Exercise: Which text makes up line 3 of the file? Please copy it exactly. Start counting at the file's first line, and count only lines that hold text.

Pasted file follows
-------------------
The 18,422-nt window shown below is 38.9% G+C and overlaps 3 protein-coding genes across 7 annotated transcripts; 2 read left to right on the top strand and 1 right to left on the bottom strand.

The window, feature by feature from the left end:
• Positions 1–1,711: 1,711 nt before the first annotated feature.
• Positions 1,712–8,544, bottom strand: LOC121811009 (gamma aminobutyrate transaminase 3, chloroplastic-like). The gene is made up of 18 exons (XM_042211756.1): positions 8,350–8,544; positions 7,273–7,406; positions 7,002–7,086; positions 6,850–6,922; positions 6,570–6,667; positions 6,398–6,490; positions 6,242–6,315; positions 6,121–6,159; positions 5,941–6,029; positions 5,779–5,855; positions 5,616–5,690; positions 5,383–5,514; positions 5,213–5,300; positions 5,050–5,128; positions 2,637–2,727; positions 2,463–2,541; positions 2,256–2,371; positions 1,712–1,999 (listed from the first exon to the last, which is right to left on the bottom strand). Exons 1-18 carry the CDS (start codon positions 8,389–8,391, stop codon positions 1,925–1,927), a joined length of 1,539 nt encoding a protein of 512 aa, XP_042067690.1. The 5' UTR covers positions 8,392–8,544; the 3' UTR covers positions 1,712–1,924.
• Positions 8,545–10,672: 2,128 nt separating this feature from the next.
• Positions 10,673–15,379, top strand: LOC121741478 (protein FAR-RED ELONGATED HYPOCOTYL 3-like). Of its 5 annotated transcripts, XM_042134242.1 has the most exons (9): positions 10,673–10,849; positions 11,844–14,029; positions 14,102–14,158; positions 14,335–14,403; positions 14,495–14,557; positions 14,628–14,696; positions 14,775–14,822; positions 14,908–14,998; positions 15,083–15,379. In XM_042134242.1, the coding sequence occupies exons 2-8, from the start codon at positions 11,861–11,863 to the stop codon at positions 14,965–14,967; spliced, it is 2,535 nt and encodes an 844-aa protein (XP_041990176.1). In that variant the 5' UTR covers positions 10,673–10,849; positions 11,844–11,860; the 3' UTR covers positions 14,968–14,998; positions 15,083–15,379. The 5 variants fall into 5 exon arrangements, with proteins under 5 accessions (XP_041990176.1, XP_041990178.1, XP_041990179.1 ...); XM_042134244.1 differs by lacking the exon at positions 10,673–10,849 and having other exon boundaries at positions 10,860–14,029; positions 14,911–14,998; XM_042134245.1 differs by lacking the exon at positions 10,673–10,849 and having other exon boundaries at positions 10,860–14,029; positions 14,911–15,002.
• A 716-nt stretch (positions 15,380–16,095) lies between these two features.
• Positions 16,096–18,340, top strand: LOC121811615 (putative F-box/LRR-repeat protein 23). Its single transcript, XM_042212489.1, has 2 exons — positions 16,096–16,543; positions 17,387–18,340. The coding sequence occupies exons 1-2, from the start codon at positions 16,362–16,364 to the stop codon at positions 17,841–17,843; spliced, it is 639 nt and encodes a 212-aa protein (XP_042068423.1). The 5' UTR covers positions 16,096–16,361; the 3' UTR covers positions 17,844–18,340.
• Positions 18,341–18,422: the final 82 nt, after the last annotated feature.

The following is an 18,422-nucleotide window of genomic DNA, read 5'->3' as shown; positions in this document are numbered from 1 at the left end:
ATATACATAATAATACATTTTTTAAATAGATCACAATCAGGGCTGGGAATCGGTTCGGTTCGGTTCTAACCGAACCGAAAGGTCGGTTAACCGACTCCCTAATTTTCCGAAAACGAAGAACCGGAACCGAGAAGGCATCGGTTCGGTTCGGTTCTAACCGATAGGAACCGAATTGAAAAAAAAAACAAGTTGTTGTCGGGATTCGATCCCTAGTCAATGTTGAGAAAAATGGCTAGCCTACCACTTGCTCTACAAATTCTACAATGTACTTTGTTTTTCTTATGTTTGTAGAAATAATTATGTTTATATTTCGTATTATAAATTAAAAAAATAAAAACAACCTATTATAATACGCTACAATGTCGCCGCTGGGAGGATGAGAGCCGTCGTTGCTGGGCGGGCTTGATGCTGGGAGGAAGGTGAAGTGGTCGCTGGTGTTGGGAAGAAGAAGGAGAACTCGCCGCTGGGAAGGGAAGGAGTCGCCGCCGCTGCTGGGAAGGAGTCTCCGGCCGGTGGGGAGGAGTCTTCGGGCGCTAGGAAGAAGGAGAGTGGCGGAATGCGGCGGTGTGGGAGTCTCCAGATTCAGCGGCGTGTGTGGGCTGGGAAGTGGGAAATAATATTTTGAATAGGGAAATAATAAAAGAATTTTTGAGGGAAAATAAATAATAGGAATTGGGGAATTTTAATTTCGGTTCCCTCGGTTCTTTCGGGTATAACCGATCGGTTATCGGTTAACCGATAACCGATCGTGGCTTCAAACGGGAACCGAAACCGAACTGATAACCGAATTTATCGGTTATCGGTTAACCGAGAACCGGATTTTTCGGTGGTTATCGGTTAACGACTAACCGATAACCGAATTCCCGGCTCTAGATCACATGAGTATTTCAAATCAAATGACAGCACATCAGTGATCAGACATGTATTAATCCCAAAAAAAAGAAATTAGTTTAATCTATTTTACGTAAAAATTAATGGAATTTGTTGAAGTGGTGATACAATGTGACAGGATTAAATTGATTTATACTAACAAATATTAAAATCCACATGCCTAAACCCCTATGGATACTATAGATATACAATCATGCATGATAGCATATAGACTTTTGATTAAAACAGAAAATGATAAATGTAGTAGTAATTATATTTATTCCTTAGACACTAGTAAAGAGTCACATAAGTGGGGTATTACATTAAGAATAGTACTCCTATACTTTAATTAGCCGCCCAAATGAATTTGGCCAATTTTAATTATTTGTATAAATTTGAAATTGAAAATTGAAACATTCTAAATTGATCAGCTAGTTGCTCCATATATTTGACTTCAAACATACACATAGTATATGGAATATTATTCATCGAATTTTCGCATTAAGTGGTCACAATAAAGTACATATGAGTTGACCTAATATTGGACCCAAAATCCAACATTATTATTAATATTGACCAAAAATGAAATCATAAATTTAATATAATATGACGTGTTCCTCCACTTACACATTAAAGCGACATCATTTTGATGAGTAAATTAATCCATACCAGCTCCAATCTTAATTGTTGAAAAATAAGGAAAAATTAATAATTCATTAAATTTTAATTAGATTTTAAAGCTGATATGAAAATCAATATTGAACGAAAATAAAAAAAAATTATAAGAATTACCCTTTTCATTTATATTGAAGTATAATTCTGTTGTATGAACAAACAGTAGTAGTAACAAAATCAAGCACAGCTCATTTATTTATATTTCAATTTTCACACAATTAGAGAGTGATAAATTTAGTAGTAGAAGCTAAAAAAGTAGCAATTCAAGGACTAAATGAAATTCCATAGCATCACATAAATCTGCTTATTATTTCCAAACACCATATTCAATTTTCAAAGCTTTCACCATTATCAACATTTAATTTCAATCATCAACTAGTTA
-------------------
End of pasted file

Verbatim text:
• Positions 1–1,711: 1,711 nt before the first annotated feature.